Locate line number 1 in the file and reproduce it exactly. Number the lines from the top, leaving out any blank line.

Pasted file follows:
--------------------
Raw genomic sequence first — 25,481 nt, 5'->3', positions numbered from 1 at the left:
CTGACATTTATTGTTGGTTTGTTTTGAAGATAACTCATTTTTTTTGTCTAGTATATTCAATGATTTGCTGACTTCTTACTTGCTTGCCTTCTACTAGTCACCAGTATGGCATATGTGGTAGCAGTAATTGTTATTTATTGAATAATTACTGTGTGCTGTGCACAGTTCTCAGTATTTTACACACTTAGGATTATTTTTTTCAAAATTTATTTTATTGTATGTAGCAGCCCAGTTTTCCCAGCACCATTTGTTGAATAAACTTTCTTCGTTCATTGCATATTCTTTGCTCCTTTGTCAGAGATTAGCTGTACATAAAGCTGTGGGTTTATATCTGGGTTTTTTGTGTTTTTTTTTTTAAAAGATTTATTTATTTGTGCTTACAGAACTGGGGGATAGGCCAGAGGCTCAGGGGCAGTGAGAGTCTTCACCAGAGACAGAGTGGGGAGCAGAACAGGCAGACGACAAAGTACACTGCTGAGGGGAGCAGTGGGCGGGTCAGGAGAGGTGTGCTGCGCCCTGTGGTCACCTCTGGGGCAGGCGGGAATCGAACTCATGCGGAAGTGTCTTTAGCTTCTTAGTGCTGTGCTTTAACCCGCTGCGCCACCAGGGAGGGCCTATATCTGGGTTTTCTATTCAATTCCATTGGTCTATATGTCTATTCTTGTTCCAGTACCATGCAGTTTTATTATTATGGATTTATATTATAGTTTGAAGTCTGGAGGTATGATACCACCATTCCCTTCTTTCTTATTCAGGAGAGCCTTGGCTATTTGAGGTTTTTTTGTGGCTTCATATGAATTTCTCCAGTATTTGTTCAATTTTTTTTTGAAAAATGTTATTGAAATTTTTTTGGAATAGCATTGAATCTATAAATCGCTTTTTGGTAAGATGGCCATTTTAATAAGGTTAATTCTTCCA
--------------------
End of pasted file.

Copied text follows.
Raw genomic sequence first — 25,481 nt, 5'->3', positions numbered from 1 at the left: